Travelers Rest (WHNS) — Functioning prosthetic hands are printed in hours, and assembled in basements. Six upstate men use 3-D printing technology to give kids the opportunity to hold hands, or at least, use hands, which they’ve never had.
Through a program called E-nabling The Future, volunteers across the world are designing and manufacturing prosthetic hands in their own homes, and getting connected to kids across the world who were born without them.
Since kids usually have to wait until they’re fully grown before they can get more sophisticated prosthetics, 3-D printing is easier, and cheaper to give options to younger children, as they grow.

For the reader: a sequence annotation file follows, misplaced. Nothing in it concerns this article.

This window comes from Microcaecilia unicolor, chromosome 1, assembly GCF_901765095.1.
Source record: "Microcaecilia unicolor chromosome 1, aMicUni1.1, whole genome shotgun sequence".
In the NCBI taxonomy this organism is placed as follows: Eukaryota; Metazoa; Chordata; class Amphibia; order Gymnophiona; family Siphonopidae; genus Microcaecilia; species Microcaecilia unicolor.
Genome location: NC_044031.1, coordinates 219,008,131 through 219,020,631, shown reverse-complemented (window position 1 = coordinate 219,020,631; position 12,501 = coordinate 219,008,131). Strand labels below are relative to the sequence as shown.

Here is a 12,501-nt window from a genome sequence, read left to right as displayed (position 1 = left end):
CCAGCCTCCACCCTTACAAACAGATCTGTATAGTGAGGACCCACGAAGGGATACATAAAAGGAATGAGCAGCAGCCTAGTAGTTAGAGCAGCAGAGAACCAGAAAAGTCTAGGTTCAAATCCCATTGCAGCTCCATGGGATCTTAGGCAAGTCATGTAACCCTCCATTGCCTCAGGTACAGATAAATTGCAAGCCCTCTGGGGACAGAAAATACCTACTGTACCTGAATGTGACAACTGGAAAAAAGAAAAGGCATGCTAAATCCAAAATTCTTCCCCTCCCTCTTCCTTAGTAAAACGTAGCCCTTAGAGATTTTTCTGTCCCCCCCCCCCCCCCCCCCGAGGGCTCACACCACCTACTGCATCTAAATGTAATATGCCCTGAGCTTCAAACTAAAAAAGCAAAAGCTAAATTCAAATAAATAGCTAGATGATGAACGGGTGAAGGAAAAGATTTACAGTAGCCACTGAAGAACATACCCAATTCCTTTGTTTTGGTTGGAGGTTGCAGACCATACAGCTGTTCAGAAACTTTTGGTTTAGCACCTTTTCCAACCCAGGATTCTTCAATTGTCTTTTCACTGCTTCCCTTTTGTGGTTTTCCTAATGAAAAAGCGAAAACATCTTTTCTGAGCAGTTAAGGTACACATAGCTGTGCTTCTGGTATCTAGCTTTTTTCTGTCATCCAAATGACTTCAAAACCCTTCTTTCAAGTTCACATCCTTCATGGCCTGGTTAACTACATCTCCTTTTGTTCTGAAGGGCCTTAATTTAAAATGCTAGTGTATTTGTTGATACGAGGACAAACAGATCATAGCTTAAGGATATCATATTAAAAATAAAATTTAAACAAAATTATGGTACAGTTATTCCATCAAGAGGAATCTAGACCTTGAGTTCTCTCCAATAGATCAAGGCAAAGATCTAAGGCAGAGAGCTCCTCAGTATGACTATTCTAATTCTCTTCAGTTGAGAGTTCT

Bob Choban, Reid Becker and Tony Caruso are three of six on their team of E-nabling The Future fabricators. They met through Furman University’s Osher Lifelong Learning Institute, shared an interest in learning how to 3-D print, but wanted to print with a purpose.
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